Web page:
Paying for health services
Sir, – Your Editorial (October 17th) states the HSE has “failed to live within its financial allocation” for the past six years. The statement is inaccurate.
I was CEO of the HSE between 2005 and 2010, during which time I was also the accounting officer responsible to government for balancing the HSE budget. The annual accounts of the HSE which are audited by the Comptroller and Auditor General, confirm that during this time the HSE operated within its budget. In 2007 the HSE overspent on some services to meet patient demand. A supplementary budget was technically required to allow movement of funds from one part of its budget to another but the overall budget allocation was not exceeded.
All other supplementary budgets during the period 2005 to 2010 were not related to budgetary control. They were, for example, provided by government to fund new initiatives that it announced during a particular year. They were never provided, to use your term, to bail out the HSE.
The HSE continued to operate within budget between 2008 and 2010 despite very significant changes in funding following the onset of the economic crisis. This was achieved through major cost reductions totalling more than €1 billion in many areas including the cost of pharmaceuticals and by centralising procurement.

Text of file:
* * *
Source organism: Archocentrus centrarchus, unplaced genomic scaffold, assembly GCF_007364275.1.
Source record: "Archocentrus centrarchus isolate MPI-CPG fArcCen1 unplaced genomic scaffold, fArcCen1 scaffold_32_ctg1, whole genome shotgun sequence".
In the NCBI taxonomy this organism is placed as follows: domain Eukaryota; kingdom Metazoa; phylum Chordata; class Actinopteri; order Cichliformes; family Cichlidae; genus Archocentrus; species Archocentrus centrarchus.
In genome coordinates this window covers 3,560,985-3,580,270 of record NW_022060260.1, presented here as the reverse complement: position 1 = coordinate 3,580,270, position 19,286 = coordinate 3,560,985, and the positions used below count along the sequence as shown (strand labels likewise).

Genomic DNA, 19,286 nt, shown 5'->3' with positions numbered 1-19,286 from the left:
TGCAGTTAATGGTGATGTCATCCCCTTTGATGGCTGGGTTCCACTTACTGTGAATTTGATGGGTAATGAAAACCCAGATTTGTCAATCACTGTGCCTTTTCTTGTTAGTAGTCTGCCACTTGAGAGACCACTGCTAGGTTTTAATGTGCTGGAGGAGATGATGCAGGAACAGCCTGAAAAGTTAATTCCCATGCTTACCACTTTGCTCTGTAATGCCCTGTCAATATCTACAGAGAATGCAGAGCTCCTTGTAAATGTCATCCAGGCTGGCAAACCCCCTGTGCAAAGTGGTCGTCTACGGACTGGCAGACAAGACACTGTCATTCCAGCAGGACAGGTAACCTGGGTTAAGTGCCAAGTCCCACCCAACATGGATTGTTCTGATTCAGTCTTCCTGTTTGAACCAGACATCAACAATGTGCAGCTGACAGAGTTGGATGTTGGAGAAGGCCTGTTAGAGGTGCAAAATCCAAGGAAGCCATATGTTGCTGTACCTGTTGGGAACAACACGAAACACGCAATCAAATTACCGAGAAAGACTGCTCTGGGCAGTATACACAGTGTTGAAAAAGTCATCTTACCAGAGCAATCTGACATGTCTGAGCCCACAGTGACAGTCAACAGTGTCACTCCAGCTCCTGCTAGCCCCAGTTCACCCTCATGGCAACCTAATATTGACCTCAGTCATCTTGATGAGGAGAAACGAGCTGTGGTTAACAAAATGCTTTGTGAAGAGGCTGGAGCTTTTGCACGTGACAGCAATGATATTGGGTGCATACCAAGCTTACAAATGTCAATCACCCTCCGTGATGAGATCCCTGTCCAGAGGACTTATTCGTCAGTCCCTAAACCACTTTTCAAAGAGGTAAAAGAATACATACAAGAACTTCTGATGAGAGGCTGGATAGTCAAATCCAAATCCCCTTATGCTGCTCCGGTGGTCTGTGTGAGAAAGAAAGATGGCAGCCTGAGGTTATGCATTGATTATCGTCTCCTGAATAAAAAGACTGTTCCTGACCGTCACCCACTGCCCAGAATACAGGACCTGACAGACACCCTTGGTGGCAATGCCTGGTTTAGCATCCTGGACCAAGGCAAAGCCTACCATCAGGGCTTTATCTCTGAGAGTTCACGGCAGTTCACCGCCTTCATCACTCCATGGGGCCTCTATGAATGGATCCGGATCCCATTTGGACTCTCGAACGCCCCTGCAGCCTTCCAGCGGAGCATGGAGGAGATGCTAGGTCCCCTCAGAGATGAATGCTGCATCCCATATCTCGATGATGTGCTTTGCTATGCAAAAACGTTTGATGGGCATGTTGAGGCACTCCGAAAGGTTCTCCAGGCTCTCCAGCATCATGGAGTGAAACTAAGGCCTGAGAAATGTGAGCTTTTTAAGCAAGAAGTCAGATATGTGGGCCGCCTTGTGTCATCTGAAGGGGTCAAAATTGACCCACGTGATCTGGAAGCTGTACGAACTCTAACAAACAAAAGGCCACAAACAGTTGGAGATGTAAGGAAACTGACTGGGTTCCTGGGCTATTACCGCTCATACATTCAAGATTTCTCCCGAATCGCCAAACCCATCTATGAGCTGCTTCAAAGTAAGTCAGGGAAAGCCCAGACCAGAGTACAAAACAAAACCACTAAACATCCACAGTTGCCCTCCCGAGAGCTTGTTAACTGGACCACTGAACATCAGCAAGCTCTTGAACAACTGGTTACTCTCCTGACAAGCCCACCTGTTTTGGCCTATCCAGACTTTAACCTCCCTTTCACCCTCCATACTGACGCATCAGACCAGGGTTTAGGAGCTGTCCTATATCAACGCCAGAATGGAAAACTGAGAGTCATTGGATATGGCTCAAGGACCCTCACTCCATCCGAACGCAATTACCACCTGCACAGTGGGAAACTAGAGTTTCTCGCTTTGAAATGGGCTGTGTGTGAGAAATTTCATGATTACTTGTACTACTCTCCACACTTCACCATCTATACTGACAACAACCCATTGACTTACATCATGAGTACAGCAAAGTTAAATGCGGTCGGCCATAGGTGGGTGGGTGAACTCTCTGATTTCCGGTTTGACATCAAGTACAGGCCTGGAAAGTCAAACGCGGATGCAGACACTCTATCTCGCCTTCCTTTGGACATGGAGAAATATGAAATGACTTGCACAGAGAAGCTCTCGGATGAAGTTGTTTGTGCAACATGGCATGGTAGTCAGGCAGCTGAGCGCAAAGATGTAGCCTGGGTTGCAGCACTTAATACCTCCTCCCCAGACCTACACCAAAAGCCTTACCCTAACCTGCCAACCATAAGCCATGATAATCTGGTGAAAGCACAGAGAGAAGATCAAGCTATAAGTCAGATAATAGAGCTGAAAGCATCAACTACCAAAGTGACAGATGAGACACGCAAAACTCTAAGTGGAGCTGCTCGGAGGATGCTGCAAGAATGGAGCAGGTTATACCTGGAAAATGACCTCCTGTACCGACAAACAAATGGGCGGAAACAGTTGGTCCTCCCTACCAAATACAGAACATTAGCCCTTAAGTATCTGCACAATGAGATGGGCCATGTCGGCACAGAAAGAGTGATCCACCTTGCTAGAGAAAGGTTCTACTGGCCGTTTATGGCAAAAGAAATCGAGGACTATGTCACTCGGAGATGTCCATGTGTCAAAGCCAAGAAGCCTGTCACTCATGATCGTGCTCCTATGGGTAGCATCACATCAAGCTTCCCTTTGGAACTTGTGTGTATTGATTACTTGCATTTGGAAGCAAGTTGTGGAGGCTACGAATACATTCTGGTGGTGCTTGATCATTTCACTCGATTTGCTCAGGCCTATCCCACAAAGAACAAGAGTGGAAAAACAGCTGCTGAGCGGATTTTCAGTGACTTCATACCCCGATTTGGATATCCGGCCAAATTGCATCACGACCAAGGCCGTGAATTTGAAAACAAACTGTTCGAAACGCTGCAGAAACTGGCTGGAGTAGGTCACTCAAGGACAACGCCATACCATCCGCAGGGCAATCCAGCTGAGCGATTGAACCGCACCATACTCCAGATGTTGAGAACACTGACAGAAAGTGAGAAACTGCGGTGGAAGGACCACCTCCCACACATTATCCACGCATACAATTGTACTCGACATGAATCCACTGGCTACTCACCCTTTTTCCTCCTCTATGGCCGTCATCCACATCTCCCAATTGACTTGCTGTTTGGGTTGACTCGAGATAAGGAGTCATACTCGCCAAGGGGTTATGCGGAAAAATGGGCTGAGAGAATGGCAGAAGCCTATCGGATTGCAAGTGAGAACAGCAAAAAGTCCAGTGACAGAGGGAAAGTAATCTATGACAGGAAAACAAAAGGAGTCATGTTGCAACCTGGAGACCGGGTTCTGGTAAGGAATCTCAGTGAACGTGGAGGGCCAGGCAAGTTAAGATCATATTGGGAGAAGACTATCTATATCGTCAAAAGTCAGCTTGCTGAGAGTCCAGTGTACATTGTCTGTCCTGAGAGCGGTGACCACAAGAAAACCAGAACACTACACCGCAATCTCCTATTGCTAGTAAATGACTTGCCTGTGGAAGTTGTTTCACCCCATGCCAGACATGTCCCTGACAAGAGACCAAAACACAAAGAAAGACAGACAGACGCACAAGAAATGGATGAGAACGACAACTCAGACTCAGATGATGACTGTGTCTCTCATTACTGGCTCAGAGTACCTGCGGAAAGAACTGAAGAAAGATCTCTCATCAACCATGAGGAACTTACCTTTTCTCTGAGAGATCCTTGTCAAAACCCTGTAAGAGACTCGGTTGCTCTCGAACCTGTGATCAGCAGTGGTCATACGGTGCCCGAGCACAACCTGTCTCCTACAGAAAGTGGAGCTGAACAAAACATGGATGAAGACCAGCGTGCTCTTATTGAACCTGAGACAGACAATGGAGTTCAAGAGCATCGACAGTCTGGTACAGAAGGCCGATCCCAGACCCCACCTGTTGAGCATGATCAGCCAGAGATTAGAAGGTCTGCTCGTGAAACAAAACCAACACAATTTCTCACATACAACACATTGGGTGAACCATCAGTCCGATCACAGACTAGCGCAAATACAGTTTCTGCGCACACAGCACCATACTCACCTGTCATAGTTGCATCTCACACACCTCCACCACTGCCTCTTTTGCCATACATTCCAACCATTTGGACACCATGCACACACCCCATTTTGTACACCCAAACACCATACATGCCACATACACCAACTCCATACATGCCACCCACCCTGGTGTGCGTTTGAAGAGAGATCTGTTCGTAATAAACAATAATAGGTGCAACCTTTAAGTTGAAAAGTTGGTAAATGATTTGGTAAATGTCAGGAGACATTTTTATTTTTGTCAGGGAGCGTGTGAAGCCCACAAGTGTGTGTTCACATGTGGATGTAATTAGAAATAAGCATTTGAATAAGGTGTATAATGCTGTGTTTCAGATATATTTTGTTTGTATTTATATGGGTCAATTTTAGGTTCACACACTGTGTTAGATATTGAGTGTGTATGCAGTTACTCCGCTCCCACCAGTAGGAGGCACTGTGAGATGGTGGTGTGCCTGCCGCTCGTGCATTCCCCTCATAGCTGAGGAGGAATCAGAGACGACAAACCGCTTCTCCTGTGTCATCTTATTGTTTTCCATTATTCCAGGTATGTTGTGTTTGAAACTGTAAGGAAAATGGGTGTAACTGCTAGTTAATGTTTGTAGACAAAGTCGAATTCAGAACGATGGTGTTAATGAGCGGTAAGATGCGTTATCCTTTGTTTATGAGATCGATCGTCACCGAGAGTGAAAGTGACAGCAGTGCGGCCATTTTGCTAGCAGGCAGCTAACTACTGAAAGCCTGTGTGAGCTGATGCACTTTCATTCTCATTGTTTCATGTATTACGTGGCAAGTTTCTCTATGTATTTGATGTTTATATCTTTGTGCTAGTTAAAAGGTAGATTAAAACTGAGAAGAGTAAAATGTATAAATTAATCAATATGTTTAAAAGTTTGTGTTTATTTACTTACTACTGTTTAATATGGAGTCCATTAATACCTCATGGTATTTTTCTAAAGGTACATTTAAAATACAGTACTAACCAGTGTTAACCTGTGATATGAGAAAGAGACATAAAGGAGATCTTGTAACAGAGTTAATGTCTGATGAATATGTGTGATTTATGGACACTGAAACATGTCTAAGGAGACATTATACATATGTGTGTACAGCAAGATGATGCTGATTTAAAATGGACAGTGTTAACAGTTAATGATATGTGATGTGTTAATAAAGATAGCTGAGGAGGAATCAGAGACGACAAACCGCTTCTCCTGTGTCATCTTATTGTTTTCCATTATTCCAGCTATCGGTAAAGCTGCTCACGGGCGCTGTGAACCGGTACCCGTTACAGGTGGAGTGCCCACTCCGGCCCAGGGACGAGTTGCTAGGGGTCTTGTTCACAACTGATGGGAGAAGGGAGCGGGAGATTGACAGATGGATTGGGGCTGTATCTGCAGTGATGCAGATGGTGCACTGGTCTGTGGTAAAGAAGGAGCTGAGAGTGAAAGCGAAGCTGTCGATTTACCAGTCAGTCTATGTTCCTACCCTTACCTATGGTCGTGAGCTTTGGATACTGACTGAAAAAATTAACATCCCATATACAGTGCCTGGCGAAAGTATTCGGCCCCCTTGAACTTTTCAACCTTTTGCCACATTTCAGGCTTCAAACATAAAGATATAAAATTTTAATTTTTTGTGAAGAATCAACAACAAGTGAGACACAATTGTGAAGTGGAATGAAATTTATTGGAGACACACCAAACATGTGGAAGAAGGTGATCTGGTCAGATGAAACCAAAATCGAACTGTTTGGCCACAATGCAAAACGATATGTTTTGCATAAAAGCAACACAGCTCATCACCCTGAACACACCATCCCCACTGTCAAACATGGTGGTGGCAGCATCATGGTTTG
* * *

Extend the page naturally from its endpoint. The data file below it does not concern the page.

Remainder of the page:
This budget control followed three decades during which overspending and the requirement for supplementary budgets to fund day-to-day services was a regular feature of the Irish health service.
Fairness requires that when discussing budgetary control at the HSE the facts as documented in the annual accounts of the HSE, and the annual reports of the Comptroller and Auditor general are accurately reported. This in turn might help to promote constructive discussion as to why such control was possible, why it did not exist prior to the HSE and why it has been lost in recent years as the HSE is deconstructed. – Yours, etc,
Prof BRENDAN DRUMM,
MD, UCD School of
Medicine & Medical
Sir, – The Editorial (October 17th) referred to the Budget initiative for a thorough check to be undertaken in respect of individuals’ qualifications for medical cards.
Your Editorial said criticism of the plan has come from nursing home owners. I wish to put on record Nursing Homes Ireland (NHI), the representative organisation for private and voluntary nursing homes, has not criticised this measure.
The Editorial incorrectly stated nursing homes benefit financially in respect of the general medical card scheme. This statement is incorrect.
Responding to the Budget, NHI called on the Minister to include nursing home residents in the categories of persons exempt from the prescription charge. Fair Deal already requires residents in nursing homes to pay for a range of services not covered by the scheme. Such costs are required to be paid for from the outstanding 20 per cent of residents’ income.
Our view is the imposition of the prescription charge is incomprehensible and unfair and it is incumbent upon Minister for Health James Reilly to exempt nursing home residents from the prescription charge. – Yours, etc,
Oak Road, Dublin 12.